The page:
Heart Disease the most Common Cause of Death in Scotland: Latest Figures

The leading cause of death for the month of September in Scotland was ischaemic heart disease, which accounted for 10% of all deaths.

Public Health Scotland reports on 9th Nov 2023 that since 4 September 2023 (the current Winter 2023 vaccination programme) 1,134,892 Influenza (Adult 18+), 281,948 Influenza (Children 6 months to 17 years) and 919,128 COVID-19 vaccines were administered in Scotland.

There has been a slight increase in acute COVID-19 admissions to hospital to 215 from 195 the previous week. However, the seven day average number of inpatients with COVID-19 in hospital has decreased to 397 from 409 the previous week.

The monitoring of Scotland’s waste water continues to show positive results for traces of non-infective Covid-19 ribonucleic acid (RNA).

The last published results for the area served by Kirkwall waste water system (1st Nov 2023) shows an increase. This is important work which gives some indication of the continued presence of the Covid virus within our communities.

National Records of Scotland has published the provisional total number of deaths registered in Scotland in week 44 of 2023 (30th October to 5th November). The deaths registered were 1,185 (20 or 2% higher than the 5-year average). There were 32 deaths mentioning COVID-19.

Those figures in more detail:

Deaths involving Covid

  • Age 65 – 74: 6 deaths, 4 female, 2 male
  • Age 75 – 84: 13 deaths, 10 female, 3 male
  • Age 85+ : 13 deaths, 6 female, 7 male

Five deaths occurred in Care Homes, 2 at Home/Non-Institutional Setting, and 25 in Hospital.

Of the 32 deaths involving Covid, Covid was the main cause in 24 of them.

There were 1,185 deaths due to all causes. An excess of 20 deaths taken over a 5 year average. There were excess deaths in dementia/Alzheimer’s +3; respiratory +27; and other causes +40

The mortality rate for September 2023 (the latest published figures) was 6% lower than average for this time of year according to new figures from National Records of Scotland.

The NRS monthly mortality report shows there were 4,692 deaths in Scotland in September, a decrease of 1% on the five year average for this month. This measure does not take into account the growing population and changes to the age structure. 

Vital Events Statistician with NRS, Daniel Burns, said: 

“The mortality rate in September was 6% lower than the five year average for this month, which is considered a statistically significant difference. Age-standardised mortality rates are a better measure for comparing changes over time as they take into account changes in the population which is growing and also becoming older over time with fewer children and more people in older age groups.”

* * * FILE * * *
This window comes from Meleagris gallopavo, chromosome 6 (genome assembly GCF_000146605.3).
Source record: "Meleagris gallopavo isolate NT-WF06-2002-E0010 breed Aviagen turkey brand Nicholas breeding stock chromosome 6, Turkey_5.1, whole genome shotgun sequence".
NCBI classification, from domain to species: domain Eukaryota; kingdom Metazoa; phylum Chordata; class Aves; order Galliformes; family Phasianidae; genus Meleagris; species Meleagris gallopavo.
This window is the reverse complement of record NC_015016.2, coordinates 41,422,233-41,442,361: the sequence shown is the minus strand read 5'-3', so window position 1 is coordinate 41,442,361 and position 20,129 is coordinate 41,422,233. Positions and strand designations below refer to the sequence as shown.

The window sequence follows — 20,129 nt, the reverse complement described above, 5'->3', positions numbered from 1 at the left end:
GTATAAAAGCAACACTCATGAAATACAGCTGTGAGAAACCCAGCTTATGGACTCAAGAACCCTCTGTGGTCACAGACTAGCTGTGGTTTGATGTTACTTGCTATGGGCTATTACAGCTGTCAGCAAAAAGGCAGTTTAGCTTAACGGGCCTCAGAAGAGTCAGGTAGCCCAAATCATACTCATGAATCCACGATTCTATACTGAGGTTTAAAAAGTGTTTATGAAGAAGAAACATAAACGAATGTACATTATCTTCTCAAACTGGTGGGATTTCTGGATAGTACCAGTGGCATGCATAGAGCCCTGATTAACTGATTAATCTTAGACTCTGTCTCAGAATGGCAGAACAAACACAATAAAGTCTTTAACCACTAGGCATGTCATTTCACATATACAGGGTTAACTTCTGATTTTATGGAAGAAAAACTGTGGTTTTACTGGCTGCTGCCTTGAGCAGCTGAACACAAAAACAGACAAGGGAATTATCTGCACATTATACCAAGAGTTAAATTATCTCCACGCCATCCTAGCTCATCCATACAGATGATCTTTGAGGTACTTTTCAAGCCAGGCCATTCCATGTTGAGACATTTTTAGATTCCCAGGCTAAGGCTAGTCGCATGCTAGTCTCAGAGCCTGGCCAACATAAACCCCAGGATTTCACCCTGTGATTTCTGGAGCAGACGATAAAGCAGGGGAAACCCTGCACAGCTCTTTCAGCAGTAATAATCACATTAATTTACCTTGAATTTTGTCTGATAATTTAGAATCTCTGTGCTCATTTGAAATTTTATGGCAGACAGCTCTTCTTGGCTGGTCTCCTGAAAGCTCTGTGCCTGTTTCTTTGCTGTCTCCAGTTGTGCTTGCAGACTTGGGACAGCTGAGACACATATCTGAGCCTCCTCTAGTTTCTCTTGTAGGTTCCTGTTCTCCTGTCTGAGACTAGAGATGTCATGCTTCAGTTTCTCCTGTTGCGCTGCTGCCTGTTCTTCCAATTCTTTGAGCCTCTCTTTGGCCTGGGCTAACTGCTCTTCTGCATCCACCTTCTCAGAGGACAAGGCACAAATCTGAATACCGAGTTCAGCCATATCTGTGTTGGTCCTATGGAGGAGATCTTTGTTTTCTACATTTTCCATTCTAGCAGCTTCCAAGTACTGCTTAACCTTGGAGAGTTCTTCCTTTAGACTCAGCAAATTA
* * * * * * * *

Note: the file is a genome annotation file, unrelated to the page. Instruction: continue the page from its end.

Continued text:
The data shows that ischaemic heart disease was the most common cause of death in September, accounting for 10% of all deaths. It was the most common cause of death for men, although for women the most common cause was Alzheimer’s disease or other types of dementia.

Fiona Grahame

1 reply »

  1. Some interesting reading in this context:
    ‘We show that, beyond the first 30 d after infection, individuals with COVID-19 are at increased risk of incident cardiovascular disease spanning several categories, including cerebrovascular disorders, dysrhythmias, ischemic and non-ischemic heart disease, pericarditis, myocarditis, heart failure and thromboembolic disease’ (https://www.nature.com/articles/s41591-022-01689-3).
    The wording “beyond” is noteworthy… the study looked at up to a 1 year timeframe.

    Or: https://www.ncbi.nlm.nih.gov/books/NBK556152/ also provides further information.

    Also plenty evidence now available that would suggest that each and every single infection and re-infection not only is each time a risk factor but also that repeatedly risking damage (by getting infected again and again and possibly facilitating cumulative damages) to the cardiovascular system could impact on the long term health outcomes of a person, and these outcomes may include survival.

    The best strategy remains: Avoid to catch the virus.

    There may come a time when we finally have vaccines that prevent an infection and are not just mitigating the worst risks. This is worth waiting for, I would argue.

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